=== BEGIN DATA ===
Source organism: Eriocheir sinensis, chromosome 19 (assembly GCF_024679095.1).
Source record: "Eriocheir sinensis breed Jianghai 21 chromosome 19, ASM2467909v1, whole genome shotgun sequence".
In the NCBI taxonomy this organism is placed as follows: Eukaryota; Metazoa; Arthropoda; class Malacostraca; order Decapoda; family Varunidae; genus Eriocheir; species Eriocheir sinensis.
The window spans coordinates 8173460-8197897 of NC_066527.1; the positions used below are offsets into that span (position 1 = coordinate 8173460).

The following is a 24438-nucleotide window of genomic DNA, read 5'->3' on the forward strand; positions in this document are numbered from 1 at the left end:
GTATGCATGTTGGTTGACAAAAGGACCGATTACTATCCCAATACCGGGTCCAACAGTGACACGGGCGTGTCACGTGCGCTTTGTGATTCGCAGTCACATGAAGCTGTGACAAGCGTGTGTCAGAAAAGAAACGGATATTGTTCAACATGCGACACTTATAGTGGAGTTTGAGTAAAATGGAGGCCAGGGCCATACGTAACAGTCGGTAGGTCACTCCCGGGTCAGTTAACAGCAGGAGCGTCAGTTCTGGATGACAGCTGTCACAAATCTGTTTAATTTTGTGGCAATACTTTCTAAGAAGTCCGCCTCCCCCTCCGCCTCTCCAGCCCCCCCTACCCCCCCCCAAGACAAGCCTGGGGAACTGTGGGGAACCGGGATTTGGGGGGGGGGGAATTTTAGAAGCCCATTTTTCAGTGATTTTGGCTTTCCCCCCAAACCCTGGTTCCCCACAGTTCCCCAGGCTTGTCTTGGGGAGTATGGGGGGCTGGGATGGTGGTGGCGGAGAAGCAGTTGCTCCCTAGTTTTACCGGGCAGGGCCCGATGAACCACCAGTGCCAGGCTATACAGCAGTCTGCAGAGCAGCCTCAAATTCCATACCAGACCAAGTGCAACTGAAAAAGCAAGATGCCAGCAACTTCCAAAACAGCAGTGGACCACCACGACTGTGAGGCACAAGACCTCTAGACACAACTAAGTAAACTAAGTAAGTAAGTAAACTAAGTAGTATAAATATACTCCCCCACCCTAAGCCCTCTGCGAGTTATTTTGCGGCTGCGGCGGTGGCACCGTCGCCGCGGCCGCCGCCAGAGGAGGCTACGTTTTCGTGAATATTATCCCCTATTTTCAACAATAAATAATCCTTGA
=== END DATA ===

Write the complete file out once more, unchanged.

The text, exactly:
Source organism: Eriocheir sinensis, chromosome 19 (assembly GCF_024679095.1).
Source record: "Eriocheir sinensis breed Jianghai 21 chromosome 19, ASM2467909v1, whole genome shotgun sequence".
In the NCBI taxonomy this organism is placed as follows: Eukaryota; Metazoa; Arthropoda; class Malacostraca; order Decapoda; family Varunidae; genus Eriocheir; species Eriocheir sinensis.
The window spans coordinates 8173460-8197897 of NC_066527.1; the positions used below are offsets into that span (position 1 = coordinate 8173460).

The following is a 24438-nucleotide window of genomic DNA, read 5'->3' on the forward strand; positions in this document are numbered from 1 at the left end:
GTATGCATGTTGGTTGACAAAAGGACCGATTACTATCCCAATACCGGGTCCAACAGTGACACGGGCGTGTCACGTGCGCTTTGTGATTCGCAGTCACATGAAGCTGTGACAAGCGTGTGTCAGAAAAGAAACGGATATTGTTCAACATGCGACACTTATAGTGGAGTTTGAGTAAAATGGAGGCCAGGGCCATACGTAACAGTCGGTAGGTCACTCCCGGGTCAGTTAACAGCAGGAGCGTCAGTTCTGGATGACAGCTGTCACAAATCTGTTTAATTTTGTGGCAATACTTTCTAAGAAGTCCGCCTCCCCCTCCGCCTCTCCAGCCCCCCCTACCCCCCCCCAAGACAAGCCTGGGGAACTGTGGGGAACCGGGATTTGGGGGGGGGGGAATTTTAGAAGCCCATTTTTCAGTGATTTTGGCTTTCCCCCCAAACCCTGGTTCCCCACAGTTCCCCAGGCTTGTCTTGGGGAGTATGGGGGGCTGGGATGGTGGTGGCGGAGAAGCAGTTGCTCCCTAGTTTTACCGGGCAGGGCCCGATGAACCACCAGTGCCAGGCTATACAGCAGTCTGCAGAGCAGCCTCAAATTCCATACCAGACCAAGTGCAACTGAAAAAGCAAGATGCCAGCAACTTCCAAAACAGCAGTGGACCACCACGACTGTGAGGCACAAGACCTCTAGACACAACTAAGTAAACTAAGTAAGTAAGTAAACTAAGTAGTATAAATATACTCCCCCACCCTAAGCCCTCTGCGAGTTATTTTGCGGCTGCGGCGGTGGCACCGTCGCCGCGGCCGCCGCCAGAGGAGGCTACGTTTTCGTGAATATTATCCCCTATTTTCAACAATAAATAATCCTTGA